The Court found significant the controlling INA statute (itself) did not specifically state the two years of qualifying U.S. religious employment be carried out while the foreign national was in lawful status. The Court reasoned the fact Congress expressly specified “lawful status” in other INA statutes as an operative term was evidence of congressional intent to omit the requirement in the INA statute at issue thereby purposely creating an exception for special immigrant religious workers.    

In acquiescing to the Shalom Pentecostal decision, USCIS states in the July 5 PM that it will no longer deny special immigrant religious worker petitions based on the lawful status requirements at 8 CFR 204.5(m). The USCIS further advises the PM applies to all currently pending I-360 petitions for special immigrant religious worker status and to new petitions filed on or after July 5, 2015 – the date of the Policy Memorandum.     

Please feel welcome to contact the Sharma Law Offices, a highly rated immigration law firm in Atlanta, for assistance with your immigration matters.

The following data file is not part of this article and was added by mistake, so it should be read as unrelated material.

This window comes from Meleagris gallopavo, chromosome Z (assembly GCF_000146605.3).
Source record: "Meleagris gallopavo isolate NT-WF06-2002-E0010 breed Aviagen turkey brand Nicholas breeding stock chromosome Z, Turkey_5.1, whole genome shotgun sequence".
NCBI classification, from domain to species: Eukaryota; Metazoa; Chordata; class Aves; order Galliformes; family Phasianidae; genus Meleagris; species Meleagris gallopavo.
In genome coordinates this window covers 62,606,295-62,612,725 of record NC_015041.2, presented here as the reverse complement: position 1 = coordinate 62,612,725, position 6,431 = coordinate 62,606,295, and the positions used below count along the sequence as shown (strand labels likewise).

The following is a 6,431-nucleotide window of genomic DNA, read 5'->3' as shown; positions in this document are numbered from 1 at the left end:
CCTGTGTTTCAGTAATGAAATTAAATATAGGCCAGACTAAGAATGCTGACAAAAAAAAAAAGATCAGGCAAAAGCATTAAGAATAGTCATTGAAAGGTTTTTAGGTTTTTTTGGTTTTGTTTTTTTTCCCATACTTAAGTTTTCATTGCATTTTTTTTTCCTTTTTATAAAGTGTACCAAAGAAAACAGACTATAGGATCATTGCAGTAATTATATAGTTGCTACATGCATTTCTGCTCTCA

U.S. Supreme Court Decision Broadens Rights Afforded to Same-Sex Couples

In our past news item, DOMA Ruling and Immigration Benefits for Same-Sex Partners, we discussed the implications of a June 2013 Supreme Court of the United States (SCOTUS) decision invalidating an  operative provision of the Federal Defense of Marriage Act (DOMA) affecting same-sex marriages.

More specifically, in U.S. v. Windsor, the SCOTUS struck down Section 3 of the DOMA as unconstitutional. Section 3 of DOMA prohibited the federal government from recognizing same-sex married couples as married for federal purposes.

Prior to U.S. v. Windsor, DOMA, Section 3, had far reaching consequences because many federal laws addressed or hinged upon marital or spousal status.